University of Wyoming spokesman Chad Baldwin said Friday the school is expecting “north of 1,700” freshman to attend classes this fall.
In July, Associate Vice President for Enrollment Management Kyle Moore predicted the number would be 1,750, a 3 percent increase over fall 2017.
Getting a firm number on a freshman class size is difficult until classes are in full swing. Some students who enroll never show up.
In August 2017, UW estimated the class starting that fall could include 1,750 students. But when the official numbers came in on the 15th day of classes, the freshman class was only 1,696.
However, with back-to-back years of strong enrollment numbers, the university is facing capacity issues in its dormitories.
Eric Webb, director of residence life and dining, said at a Thursday legislative meeting resident advisors will now need to be given roommates.
The university is also converting some large common rooms into dorm rooms housing four students each. The space issue is somewhat self-inflicted after UW opted to take Crane Hall and Hill Hall “offline” in 2017.
Those buildings are no longer being used and are expected to be demolished once the Wyoming Legislature forms a plan to construct new dorms.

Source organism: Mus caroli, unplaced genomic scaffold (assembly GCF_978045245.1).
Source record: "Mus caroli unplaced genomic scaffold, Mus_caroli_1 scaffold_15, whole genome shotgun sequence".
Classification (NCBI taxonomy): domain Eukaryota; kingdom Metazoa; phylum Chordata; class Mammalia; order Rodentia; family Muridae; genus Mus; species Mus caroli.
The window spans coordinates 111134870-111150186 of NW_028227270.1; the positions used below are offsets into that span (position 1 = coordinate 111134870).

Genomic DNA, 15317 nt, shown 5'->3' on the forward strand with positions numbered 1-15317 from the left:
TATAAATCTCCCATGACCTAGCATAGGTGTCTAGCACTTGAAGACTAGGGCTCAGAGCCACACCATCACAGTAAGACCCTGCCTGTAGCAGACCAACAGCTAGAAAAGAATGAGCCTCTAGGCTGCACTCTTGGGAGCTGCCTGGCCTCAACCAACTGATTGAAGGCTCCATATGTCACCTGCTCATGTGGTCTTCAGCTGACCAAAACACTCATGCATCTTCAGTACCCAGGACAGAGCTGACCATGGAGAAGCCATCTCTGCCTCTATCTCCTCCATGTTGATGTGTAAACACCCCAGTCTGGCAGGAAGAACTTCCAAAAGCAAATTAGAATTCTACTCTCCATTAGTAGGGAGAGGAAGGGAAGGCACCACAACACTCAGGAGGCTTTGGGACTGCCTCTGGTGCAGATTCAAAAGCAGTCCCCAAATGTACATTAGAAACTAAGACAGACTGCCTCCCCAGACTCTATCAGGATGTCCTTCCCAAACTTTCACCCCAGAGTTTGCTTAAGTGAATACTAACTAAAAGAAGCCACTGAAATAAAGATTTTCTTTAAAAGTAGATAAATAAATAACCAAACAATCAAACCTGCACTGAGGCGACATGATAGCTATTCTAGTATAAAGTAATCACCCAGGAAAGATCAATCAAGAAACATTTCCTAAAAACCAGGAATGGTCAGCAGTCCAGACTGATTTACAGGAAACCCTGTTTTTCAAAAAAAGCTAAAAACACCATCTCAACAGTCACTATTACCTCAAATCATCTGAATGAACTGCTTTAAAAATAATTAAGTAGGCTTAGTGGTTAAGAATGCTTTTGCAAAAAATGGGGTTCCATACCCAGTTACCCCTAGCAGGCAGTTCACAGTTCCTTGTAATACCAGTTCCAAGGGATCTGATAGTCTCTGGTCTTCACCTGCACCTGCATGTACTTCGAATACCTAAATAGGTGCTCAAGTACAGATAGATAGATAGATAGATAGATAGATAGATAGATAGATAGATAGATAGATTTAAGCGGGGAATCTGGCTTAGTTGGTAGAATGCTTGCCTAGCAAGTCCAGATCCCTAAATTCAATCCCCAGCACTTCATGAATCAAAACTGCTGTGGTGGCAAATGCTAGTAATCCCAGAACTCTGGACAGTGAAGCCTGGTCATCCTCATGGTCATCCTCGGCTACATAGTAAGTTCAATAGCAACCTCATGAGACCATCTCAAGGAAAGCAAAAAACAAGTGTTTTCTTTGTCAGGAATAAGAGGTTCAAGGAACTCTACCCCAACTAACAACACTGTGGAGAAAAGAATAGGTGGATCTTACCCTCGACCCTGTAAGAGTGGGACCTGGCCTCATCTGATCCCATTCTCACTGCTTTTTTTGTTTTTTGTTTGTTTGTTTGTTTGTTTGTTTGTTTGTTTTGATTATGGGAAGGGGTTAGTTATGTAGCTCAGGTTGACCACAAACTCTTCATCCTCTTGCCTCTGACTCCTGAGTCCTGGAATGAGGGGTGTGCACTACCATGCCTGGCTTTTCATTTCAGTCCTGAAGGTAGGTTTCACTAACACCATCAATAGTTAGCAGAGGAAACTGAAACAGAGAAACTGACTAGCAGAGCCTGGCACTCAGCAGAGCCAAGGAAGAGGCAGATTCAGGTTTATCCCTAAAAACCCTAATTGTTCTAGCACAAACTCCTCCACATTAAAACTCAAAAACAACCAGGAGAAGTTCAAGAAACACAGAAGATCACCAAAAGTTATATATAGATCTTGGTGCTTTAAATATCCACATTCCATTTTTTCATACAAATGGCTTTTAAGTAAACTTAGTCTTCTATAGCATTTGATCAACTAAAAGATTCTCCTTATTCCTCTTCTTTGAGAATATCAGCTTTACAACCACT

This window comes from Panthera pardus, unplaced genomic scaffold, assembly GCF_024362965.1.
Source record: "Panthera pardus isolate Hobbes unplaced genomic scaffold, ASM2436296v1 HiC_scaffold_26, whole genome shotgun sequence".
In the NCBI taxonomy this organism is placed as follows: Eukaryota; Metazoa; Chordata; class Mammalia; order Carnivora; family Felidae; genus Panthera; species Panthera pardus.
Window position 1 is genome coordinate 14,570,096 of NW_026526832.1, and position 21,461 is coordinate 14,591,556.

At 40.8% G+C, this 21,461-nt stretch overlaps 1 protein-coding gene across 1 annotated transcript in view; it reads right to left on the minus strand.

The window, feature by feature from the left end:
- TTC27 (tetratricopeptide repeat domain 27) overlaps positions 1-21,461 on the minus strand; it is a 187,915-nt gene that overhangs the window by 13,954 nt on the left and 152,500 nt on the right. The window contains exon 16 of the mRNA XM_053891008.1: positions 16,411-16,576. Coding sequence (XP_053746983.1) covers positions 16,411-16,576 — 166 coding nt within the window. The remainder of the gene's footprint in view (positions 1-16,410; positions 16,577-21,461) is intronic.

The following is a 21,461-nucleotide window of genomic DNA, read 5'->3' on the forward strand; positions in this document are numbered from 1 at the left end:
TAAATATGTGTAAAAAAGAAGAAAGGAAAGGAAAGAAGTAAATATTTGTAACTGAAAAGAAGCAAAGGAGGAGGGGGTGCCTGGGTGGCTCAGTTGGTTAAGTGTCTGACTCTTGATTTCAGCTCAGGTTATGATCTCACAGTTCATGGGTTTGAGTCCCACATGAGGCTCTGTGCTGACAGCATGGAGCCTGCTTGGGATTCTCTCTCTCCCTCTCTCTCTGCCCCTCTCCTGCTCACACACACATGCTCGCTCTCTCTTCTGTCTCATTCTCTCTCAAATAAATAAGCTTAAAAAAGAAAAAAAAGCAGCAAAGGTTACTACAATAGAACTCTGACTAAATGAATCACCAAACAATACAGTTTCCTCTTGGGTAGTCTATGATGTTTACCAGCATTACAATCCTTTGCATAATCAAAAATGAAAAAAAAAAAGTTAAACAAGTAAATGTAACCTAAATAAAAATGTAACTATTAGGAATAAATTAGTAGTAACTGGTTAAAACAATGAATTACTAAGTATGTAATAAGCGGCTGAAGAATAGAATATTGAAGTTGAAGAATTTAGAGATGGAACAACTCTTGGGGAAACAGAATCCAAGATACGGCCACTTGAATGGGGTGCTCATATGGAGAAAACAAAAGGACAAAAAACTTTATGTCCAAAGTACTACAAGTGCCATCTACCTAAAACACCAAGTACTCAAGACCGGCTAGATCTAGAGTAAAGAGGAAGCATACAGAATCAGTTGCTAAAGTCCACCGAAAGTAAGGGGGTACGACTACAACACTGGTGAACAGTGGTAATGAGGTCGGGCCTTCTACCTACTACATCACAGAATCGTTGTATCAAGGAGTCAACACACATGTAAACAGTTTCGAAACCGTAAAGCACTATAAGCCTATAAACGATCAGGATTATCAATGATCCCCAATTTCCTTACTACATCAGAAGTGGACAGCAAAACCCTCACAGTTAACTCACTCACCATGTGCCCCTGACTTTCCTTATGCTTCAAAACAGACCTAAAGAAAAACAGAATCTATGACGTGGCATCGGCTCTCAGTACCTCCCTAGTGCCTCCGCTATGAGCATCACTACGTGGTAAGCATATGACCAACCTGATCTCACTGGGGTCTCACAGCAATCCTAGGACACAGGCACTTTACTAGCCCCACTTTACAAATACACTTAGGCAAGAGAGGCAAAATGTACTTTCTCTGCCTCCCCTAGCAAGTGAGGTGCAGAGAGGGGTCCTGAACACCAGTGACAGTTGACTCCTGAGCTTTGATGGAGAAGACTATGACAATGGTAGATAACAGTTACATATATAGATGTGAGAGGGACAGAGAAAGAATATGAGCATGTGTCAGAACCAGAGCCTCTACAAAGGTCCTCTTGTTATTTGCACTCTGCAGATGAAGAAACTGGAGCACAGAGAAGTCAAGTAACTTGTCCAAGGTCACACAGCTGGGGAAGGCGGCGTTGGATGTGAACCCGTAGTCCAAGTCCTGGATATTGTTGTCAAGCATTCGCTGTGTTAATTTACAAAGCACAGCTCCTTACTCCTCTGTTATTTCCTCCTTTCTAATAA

Some new students have been trickling in throughout the course of this week, but the official move-in day starts at 7 a.m., when the dorms are open to all students.
Traffic on Grand Avenue near 15th Street is likely to be slowed today as families head north on 15th Street toward move-in day’s “main entrance” on Ivinson Street.
During the next few days, a horde of students will wheel carts and dollies of their belongings through parking lots and attend meetings and other events before classes start Wednesday. The university’s Greek Life will host the Cowboy Carnival on Monday night, and freshmen are expected to attend their convocation Tuesday, when they will be addressed by President Laurie Nichols.